IV. Election News This Week
Although the U.S. Department of Justice will be sending out fewer elections observers this presidential election, that doesn’t mean they will be absent from the process and this week the Department detailed its plans for November 8. The civil rights division will have a toll-free number for people to report voting problems, as well as an email address and a link on the Department’s website. There will be some monitors at polling places and a group of attorneys will be at the read in the Department’s Washington headquarters. The department will also work with the FBI on election day to field complaints of voter fraud and 94 U.S. Attorney's Offices will be available to enforce election fraud laws.
A coalition of 17 groups in Iowa, including the NAACP, the League of Women Voters and the ACLU announced a set of recommendations that would change state’s laws and the constitution to allow ex-felons to have their voting rights automatically restored upon completion of the terms of their sentence. “(The governor’s) interpretation is inconsistent with all sorts of legal precedent,” said Rita Bettis, legal director for the ACLU of Iowa. “It also, obviously, imposes what is in effect a poll tax. For most people who are coming out (of prison) with criminal convictions looking to rebuild their lives, their struggles are immense already in order to find jobs and housing and be able to participate as citizens in their community. We need to make that process easier, not harder.
Following last week’s court ruling requiring Nevada to provide early voting and Election Day polling locations on two rural reservations, nine more tribes have made similar requests to Secretary of State Barbara Cegavske. According to the Reno Gazette Journal, the Reno Sparks Indian Colony in Washoe County, the Yerington Paiutes in Lyon County, three tribes in Elko County, one in Humboldt County, one in Churchill County, one in Nye County and one in Clark County sent a letter to Cegavske’s office through the Inter-Tribal Council of Nevada. Citing logistical issues and proximity to Election Day, Secretary of State Barbara Cegavske’s office denied the request.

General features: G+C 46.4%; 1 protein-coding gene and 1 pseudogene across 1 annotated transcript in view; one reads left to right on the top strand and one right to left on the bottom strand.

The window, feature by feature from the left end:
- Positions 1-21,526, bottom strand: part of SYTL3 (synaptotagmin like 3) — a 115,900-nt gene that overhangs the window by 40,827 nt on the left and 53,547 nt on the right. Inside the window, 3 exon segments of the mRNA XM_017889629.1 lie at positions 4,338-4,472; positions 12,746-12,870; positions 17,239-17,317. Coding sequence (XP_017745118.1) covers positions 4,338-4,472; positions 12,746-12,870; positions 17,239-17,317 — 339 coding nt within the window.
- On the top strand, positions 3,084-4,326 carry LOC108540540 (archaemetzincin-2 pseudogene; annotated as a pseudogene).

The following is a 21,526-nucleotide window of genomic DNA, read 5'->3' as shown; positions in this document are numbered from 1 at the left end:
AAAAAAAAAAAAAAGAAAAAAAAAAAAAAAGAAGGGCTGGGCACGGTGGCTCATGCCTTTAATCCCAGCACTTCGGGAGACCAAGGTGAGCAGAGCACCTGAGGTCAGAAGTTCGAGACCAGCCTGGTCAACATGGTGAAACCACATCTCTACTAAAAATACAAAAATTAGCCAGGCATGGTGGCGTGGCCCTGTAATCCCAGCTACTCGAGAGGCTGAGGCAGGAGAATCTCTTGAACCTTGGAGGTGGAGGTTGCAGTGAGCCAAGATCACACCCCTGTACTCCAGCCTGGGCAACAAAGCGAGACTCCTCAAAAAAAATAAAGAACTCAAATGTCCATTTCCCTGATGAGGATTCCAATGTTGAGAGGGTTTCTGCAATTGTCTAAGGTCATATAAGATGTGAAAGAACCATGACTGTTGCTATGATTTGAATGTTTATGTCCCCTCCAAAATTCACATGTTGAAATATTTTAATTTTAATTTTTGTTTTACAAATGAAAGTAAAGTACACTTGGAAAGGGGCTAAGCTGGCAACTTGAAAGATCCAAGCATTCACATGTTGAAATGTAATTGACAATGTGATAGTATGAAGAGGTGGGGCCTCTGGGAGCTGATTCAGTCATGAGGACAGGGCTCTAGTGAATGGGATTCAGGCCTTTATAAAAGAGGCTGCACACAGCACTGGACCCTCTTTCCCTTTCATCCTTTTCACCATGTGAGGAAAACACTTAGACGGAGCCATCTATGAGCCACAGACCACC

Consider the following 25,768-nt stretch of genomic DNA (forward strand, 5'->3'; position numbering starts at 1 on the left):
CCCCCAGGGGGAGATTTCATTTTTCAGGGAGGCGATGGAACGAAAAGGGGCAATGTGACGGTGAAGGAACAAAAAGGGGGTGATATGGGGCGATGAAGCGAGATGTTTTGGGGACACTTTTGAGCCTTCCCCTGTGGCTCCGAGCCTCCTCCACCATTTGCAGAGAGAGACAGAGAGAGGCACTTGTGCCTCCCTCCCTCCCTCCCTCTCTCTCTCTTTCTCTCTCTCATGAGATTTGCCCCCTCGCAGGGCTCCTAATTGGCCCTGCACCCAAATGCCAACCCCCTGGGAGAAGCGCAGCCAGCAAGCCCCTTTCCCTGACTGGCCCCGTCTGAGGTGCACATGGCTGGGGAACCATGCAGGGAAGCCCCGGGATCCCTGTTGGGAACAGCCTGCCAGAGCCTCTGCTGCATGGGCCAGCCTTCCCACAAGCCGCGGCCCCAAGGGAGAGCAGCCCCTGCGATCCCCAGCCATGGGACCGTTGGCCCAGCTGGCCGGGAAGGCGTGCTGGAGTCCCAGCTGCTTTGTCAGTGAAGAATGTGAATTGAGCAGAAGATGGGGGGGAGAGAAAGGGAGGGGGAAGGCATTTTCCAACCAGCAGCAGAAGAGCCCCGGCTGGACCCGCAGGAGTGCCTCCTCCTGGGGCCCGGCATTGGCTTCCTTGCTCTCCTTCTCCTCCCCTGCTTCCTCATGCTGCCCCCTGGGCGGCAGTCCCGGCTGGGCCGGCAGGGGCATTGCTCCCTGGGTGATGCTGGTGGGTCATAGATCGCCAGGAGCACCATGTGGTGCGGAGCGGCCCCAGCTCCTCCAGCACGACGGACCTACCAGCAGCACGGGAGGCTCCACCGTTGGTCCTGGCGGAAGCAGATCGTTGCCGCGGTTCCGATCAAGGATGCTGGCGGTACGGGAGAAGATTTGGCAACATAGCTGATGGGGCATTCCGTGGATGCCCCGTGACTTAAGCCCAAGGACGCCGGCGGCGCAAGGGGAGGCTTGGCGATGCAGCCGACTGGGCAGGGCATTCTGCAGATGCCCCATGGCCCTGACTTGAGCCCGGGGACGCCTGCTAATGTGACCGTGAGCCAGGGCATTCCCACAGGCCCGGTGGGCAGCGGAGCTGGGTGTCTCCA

The Rockingham County, North Carolina Board of Elections and the county’s animal shelter are teaming up to turnout out the vote and encourage pet adoption. Anyone looking to adopt an animal from the shelter who shows their “I Voted” sticker will get $10 off adoption fees. "I was trying to think of an idea, a campaign that we could do to promote voting and to promote the adoption of rescue animals," said Tina Cardwell, elections director. “I Voted” stickers and pet adoption?! Electionline and Maisey the elections dog approve of this program!
Back in school, we could never properly fold our notes to pass in class so it’s probably a good thing that we aren’t a San Francisco voter. According to the San Francisco Chronicle, the San Francisco elections office has produced a video showing voters how to fold their vote-by-mail ballot in order to streamline the process once it arrives for counting. “The Department of Elections uses a mail sorter and a ballot opener to maximize efficiency of several ballot processing steps,” John Arntz, said in a statement. “If a voter folds all the ballot cards together before inserting them into the return envelope, the envelope becomes very thick and can jam the equipment, slowing the process.”
Let them cake! This story is a bit more political than we usually post, but it’s about CAKE. National Public Radio’s The Salt program has an interesting story about the history of election cake. Originally called Muster cake, election cake is a “dense, naturally leavened, boozy fruit and spice cake…” We think that’s a pretty good description of the 2016 election cycle in general.
Personnel News: Debbie Rauers of the Chatham County, Georgia Board of Elections has been censured by fellow members of the board for remarks she recently made about paying poll workers.